Mining techniques, apart from simple gold panning during prospecting, included the use of the cradle, sluice box or sluice gun, all of which are illustrated on the home page of GOLDRUSH ONLINE. These methods all required a continuous flow of water coming from above the claim. Since they had no pumps, the water in the river below was of no use to them. They used stone to construct water-races, with dams and zig-zags to control the flow down the often steep river banks. It took four men a full month to cut a race 40 feet long.

Lake Dunstan 2011

Lake Dunstan
Lake Dunstan, as seen today above the dam at Clyde at the site of the original Hartley & Riley's diggings. The water level is now considerably above the original level of the old Molyneux River. The river was named the Molyneau below the town of Cromwell, and the Clutha above.
Click to enlarge the photo.
Source: Photograph by Evan Lewis ©

The old Molyneau River bed, now flooded by Lake Dunstan.


This contemporary water-colour is thought to be Hartley & Riley's Dunstan diggings on the Molyneau River 1862-63.
Source: Alexander Turnball Library Collection A-235-035.
Click to enlarge the photo.


Few Miner's Right certificates like this one illustrated below have survived. The Gold Warden filled it in, tore it from a book of certificates and issued it to the miner. The miner then had to keep it safe, producing it on demand to prove he had a valid claim. The only Miner's Right certificates to survive would be those still amongst personal family papers. The Gold Warden also filled in and retained a butt book, some of which are still in the collections at Archives NZ.

An Otago Miner's Right 1862

Miner's Right

The Remains of an Old Water-Race on The Banks of the Molyneux River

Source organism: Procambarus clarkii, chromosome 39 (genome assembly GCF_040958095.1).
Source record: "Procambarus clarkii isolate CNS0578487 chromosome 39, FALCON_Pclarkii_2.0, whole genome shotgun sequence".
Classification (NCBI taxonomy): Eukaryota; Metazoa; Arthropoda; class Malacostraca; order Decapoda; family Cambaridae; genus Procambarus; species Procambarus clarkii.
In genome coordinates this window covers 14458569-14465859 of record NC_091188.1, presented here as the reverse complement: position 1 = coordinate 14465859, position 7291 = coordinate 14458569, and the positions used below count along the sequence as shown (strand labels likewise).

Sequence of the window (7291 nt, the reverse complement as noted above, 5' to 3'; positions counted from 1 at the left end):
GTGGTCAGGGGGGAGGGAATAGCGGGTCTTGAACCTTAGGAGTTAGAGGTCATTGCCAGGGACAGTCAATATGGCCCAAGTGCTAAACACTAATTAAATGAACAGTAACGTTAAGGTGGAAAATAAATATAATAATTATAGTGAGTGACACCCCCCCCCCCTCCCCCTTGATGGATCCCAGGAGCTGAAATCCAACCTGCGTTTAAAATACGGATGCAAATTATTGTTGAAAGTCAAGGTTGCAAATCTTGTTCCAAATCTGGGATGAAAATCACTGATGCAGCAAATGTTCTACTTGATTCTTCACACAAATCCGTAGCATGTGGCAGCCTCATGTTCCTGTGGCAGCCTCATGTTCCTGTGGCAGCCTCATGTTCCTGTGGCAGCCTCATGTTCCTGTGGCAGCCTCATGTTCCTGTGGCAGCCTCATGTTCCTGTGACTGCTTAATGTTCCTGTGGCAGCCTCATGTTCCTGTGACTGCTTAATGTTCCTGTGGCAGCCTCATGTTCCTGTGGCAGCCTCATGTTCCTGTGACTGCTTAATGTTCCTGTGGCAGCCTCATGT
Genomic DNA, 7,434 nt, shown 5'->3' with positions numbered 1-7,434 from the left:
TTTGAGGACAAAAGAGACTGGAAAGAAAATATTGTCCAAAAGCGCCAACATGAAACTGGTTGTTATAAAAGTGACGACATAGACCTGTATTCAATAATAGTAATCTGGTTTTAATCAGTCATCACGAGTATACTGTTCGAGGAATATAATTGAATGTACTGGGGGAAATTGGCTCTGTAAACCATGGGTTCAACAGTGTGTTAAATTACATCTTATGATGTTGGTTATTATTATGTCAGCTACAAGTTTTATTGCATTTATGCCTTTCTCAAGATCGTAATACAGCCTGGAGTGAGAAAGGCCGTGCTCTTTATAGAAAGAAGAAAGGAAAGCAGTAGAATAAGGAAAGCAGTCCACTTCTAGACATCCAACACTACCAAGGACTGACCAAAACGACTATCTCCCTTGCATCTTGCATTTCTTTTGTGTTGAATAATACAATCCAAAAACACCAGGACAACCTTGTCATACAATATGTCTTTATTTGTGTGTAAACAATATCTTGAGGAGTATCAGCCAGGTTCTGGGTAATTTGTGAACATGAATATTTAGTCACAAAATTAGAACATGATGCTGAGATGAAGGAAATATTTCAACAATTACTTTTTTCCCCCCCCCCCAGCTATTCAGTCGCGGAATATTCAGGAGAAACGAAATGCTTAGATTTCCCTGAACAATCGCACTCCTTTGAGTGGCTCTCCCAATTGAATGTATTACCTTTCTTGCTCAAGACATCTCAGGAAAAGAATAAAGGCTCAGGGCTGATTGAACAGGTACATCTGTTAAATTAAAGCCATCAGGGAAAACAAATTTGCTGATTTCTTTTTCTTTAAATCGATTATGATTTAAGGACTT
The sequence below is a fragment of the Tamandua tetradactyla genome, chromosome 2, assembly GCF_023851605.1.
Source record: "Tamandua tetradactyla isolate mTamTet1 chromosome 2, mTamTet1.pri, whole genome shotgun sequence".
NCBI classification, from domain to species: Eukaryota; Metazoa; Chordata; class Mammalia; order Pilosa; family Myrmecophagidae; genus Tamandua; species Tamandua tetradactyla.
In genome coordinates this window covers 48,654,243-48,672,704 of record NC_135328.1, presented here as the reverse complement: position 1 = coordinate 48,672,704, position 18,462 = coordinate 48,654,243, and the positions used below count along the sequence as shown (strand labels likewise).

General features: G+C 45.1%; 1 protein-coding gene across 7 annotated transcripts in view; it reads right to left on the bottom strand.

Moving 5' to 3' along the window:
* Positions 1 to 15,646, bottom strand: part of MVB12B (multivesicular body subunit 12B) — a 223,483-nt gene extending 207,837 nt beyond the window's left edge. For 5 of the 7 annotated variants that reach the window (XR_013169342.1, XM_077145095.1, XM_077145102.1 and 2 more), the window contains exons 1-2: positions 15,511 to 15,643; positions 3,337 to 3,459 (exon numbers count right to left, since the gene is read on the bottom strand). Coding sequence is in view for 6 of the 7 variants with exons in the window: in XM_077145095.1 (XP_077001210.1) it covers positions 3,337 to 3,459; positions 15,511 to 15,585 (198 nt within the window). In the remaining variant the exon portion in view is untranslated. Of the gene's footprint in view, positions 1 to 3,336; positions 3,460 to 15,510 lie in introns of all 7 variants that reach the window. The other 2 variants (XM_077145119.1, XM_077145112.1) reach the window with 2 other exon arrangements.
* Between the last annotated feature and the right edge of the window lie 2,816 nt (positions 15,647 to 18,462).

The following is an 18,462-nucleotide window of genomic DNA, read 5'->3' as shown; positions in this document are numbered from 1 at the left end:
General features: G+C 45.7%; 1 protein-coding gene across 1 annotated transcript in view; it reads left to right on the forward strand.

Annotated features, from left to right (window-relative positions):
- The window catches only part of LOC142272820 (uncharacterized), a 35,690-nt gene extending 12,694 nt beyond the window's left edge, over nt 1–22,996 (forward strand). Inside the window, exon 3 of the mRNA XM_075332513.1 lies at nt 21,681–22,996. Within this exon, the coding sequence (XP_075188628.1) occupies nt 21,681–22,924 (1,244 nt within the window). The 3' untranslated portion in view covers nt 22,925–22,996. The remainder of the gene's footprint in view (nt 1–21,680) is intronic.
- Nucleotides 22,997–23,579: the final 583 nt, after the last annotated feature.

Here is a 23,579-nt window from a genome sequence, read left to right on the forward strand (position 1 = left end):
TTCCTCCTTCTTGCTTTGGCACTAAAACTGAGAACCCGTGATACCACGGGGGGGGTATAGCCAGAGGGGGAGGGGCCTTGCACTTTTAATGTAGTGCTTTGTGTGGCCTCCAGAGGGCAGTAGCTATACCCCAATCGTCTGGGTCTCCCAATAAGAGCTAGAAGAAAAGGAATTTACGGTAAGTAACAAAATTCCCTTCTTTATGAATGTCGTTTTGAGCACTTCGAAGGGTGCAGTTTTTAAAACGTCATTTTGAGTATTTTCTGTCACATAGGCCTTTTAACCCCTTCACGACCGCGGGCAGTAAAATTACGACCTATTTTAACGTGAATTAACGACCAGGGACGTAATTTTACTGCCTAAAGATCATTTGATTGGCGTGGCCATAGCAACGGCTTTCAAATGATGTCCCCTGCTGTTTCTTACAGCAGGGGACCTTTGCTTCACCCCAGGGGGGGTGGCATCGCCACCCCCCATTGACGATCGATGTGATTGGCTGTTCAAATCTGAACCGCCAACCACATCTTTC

There is evidence of a zig-zag water-race (designed to reduce the flow rate of the water as it comes down the steep hill) half way up this hill on the banks of the Molyneux River (now Lake Dunstan, above the Clyde Dam.) In the foreground of this photograph is the evidence of extensive sluicing activities have been carried out in the foreground of this photograph, using the water from the race above.

Source: Photograph by Evan Lewis ©
Click to enlarge the photo.


The miners also had to apply to the Warden for a license before they could build a water-race or dam. The Warden filled in his preprinted forms to define the location, length as well as the course of the race.

District of Clyde
February 29th 1864.
hereby give notice that we intend to contruct a water-race for Mining purposes, commencing at a point about half a mile above Hunter's store, Smith Gully and terminating about 500 yards below Hunter's Store, Smith's Gully.
The length of such Race is one mile or thereabouts, and its intended course is North East.

| NAME (IN FULL) | Number of Miner's Right | Date of Miner's Right | RESIDENCE |
| Walter H. MOORE | 5163 | 29/2/64 | Smith's Gully |
| Joseph L. MOORE | 5164 | 29/2/64 | Smith's Gully |